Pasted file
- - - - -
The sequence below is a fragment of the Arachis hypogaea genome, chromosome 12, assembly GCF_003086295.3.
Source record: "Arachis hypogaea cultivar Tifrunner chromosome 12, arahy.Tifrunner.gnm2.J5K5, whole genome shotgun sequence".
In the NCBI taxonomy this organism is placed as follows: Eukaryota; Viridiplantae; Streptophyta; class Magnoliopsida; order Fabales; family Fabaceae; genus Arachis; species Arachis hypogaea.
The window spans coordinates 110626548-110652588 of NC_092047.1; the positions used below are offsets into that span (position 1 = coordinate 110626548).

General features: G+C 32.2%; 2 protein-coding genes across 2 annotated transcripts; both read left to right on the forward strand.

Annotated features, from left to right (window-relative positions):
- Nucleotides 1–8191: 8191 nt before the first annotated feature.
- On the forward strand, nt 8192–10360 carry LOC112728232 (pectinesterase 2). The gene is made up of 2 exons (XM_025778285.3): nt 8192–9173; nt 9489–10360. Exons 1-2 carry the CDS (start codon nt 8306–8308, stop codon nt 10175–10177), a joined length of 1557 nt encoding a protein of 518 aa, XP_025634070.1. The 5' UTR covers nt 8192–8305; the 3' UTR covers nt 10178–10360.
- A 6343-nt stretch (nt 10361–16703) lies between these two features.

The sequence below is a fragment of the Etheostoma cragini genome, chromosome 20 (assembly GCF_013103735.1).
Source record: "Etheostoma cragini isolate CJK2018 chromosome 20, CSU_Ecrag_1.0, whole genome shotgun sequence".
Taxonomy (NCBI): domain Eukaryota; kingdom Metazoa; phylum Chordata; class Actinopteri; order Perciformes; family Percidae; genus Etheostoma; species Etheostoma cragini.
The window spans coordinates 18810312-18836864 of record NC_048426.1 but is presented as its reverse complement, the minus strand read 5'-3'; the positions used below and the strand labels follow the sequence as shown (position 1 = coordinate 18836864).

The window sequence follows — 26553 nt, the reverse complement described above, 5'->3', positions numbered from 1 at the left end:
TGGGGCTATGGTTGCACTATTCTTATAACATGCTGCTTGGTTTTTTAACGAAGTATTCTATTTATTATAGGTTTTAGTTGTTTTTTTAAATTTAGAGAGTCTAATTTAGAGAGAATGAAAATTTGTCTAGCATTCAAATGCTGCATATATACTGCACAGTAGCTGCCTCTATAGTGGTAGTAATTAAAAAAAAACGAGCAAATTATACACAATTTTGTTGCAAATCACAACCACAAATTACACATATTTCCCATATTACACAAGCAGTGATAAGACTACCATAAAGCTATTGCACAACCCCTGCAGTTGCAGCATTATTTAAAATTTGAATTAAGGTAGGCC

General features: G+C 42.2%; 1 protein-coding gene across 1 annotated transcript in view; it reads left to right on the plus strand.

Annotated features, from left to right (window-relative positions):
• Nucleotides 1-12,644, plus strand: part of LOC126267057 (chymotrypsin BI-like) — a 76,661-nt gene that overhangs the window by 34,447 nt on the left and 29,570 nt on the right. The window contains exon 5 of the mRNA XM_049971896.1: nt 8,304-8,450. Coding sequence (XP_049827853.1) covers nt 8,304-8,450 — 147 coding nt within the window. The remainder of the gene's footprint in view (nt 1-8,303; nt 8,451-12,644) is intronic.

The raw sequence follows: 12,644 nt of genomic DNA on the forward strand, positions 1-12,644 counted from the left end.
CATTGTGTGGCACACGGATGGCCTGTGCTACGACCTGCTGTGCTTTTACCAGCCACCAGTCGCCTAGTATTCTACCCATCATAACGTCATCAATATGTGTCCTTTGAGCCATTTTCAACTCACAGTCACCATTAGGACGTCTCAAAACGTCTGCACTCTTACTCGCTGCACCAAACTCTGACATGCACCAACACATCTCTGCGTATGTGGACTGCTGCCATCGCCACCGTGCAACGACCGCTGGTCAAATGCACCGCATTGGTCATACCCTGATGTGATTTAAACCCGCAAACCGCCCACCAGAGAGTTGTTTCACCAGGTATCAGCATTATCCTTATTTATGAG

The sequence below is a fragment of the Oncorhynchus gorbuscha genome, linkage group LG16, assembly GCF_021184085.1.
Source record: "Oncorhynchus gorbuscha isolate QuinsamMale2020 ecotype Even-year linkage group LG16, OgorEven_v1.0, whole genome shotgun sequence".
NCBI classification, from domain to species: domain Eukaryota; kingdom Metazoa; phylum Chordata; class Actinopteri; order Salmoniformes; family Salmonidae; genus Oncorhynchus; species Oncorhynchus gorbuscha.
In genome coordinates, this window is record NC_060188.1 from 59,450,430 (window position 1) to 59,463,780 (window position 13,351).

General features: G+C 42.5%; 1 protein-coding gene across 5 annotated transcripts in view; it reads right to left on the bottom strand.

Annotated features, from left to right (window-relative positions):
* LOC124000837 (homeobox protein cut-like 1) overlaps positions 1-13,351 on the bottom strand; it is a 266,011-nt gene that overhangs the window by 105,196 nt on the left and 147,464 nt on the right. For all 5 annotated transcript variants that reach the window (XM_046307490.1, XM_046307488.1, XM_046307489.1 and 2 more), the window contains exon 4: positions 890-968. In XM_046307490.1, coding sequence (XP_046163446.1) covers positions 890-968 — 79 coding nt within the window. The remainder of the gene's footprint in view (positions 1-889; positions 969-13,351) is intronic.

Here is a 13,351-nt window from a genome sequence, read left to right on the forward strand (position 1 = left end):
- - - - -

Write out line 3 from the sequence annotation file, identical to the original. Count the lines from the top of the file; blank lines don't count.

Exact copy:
In the NCBI taxonomy this organism is placed as follows: Eukaryota; Viridiplantae; Streptophyta; class Magnoliopsida; order Fabales; family Fabaceae; genus Arachis; species Arachis hypogaea.